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### #ActualSerapth

Posted 30 August 2013 - 02:14 PM

void magic( void* ptr ) {
// Neither ~Base() or ~Derived() will be called because we won't know what type ptr is!
// But the memory block will be freed regardless.
delete ptr;
}

int main() {
magic( (void*)(new Derived) );
}

Whether it is morally acceptable to do or not is another question...

The question now is, the memory block will be freed at end of runtime of the application, or at end of scope?

It seems i do not understand the clogs beneath as i thought i did.

Thank you on your help, i appreciate it.

The memory is freed as soon as delete is called.  Or more accurately, the destructors are called the minute delete is called.  On the other hand, going out of scope will also result in a destructor being called if you are dealing with a non-pointer type, which is the principal a smart pointer works under ( it's a heap based object holding a stack based pointer, so when it goes out of scope, it's destructor decides what to do with the pointer it holds ).  You should really look into the idiom Resource Acquisition is Initialization, which is more or less the established norm for dealing with dynamic memory in C++.  It will take away a great many of the memory leak gotchas that C++ is prone for.  The virtual destructor thing though... that's just a wart on the language.

As to what order constructors/destructors are called, objects are constructed from the base class up.  Being the base class constructor gets called, then any derived classes get constructed.  In the event of a virtual destructor, it is exactly the opposite, so the destructor of the derived class gets called first, then the base classes destructor gets called.  If you forget to make a class destructor virtual, it will not be called at all, resulting in a leak.  In the case of multiple inheritance, it's a bit more tricky, I believe its done by the order classes are inherited ( as in  class A : B, C {} ) will call B's constructor  first, then C's, then when destructors are called, it will call first C, then B, then A.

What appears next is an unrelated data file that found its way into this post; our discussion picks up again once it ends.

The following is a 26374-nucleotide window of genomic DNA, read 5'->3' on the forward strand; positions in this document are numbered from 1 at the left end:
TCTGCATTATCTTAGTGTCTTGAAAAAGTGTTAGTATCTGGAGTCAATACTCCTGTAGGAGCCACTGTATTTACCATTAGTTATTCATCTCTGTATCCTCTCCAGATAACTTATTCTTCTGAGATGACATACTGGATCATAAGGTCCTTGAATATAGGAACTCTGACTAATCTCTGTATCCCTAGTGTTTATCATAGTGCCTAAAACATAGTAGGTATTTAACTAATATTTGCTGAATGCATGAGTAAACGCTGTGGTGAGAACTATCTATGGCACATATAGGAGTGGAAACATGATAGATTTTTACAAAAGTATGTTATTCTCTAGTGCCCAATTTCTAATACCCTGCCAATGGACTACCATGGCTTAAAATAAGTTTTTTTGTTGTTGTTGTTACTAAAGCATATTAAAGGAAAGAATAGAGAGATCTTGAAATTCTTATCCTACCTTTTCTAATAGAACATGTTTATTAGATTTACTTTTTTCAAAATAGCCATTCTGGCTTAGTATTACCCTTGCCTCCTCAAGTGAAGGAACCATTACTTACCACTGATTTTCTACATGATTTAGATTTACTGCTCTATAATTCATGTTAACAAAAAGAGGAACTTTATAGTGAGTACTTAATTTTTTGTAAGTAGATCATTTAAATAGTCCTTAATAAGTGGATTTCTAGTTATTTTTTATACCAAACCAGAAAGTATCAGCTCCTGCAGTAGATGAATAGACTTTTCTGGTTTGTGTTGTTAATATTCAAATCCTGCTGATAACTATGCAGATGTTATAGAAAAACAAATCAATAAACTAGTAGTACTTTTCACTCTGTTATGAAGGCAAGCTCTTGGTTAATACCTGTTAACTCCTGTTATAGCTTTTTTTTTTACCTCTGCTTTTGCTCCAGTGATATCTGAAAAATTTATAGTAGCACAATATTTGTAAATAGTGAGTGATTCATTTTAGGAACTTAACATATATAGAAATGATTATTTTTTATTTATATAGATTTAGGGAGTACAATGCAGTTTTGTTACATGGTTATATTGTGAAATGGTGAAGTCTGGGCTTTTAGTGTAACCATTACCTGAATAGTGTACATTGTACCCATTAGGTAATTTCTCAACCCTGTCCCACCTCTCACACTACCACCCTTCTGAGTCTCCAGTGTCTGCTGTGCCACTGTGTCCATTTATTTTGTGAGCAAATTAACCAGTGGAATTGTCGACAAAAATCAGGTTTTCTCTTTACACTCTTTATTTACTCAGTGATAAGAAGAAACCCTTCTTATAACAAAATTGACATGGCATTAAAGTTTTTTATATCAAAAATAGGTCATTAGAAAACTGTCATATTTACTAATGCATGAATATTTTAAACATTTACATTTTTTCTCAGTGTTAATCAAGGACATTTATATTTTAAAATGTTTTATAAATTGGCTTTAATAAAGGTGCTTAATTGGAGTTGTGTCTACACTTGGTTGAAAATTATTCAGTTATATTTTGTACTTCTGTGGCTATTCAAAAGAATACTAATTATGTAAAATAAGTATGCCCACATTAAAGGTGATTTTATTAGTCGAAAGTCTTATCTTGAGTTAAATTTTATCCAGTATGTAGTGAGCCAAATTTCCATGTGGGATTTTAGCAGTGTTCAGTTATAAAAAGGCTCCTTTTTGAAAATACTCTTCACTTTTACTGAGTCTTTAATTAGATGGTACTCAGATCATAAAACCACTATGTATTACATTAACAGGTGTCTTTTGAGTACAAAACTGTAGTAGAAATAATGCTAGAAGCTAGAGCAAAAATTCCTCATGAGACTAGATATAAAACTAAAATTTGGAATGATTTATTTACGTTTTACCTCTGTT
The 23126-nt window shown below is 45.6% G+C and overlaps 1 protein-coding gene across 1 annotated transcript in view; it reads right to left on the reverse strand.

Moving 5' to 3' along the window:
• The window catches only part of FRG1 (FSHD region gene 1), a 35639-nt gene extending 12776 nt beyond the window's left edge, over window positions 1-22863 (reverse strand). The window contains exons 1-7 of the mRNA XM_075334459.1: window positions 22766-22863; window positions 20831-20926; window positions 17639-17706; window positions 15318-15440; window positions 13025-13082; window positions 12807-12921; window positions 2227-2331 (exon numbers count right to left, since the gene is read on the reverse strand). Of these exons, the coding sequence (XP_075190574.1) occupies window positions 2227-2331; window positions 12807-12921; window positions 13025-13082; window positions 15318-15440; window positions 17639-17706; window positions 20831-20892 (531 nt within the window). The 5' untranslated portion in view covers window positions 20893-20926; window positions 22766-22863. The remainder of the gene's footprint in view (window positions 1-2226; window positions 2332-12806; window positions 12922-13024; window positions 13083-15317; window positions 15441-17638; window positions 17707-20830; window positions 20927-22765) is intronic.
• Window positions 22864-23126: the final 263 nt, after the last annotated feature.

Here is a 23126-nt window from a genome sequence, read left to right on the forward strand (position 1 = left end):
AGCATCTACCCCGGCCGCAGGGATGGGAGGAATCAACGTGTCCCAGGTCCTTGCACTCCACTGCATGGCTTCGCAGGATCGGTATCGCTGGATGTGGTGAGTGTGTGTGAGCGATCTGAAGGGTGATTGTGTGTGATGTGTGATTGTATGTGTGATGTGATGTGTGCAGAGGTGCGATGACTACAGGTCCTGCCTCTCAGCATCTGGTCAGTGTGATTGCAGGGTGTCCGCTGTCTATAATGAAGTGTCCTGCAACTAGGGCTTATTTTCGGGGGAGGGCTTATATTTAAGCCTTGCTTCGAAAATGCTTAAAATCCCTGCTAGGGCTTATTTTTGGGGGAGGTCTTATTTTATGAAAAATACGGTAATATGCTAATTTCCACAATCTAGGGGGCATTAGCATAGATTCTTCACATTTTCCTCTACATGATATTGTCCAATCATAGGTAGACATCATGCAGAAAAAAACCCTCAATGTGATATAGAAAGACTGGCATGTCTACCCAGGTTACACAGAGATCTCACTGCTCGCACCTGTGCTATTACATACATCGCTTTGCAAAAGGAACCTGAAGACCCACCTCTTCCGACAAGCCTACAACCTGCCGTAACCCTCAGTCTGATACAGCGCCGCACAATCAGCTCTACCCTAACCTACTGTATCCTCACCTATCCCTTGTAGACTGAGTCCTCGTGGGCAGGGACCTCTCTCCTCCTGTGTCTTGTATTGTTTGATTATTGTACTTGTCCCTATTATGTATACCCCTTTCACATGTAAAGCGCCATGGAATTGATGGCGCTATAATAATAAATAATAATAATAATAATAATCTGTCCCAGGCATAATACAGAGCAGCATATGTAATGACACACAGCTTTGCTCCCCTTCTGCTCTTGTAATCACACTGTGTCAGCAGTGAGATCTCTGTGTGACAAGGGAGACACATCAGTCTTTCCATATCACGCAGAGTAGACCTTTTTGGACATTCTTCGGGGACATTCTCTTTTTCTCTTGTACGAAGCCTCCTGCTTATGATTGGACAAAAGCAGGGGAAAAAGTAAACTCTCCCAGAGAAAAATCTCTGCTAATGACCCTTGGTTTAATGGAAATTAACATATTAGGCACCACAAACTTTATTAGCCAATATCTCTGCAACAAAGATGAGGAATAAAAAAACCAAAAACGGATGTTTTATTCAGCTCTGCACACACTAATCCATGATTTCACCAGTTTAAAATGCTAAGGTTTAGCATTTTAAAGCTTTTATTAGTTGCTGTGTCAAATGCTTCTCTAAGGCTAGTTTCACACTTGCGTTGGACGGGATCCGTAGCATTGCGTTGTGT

### #1Serapth

Posted 30 August 2013 - 02:11 PM

void magic( void* ptr ) {
// Neither ~Base() or ~Derived() will be called because we won't know what type ptr is!
// But the memory block will be freed regardless.
delete ptr;
}

int main() {
magic( (void*)(new Derived) );
}

Whether it is morally acceptable to do or not is another question...

The question now is, the memory block will be freed at end of runtime of the application, or at end of scope?

It seems i do not understand the clogs beneath as i thought i did.

Thank you on your help, i appreciate it.

The memory is freed as soon as delete is called.  Or more accurately, the destructors are called the minute delete is called.  On the other hand, going out of scope will also result in a destructor being called if you are dealing with a non-pointer type, which is the principal a smart pointer works under ( it's a heap based object holding a stack based pointer, so when it goes out of scope, it's destructor decides what to do with the pointer it holds ).

As to what order constructors/destructors are called, objects are constructed from the base class up.  Being the base class constructor gets called, then any derived classes get constructed.  In the event of a virtual destructor, it is exactly the opposite, so the destructor of the derived class gets called first, then the base classes destructor gets called.  If you forget to make a class destructor virtual, it will not be called at all, resulting in a leak.  In the case of multiple inheritance, it's a bit more tricky, I believe its done by the order classes are inherited ( as in  class A : B, C {} ) will call B's constructor  first, then C's, then when destructors are called, it will call first C, then B, then A.

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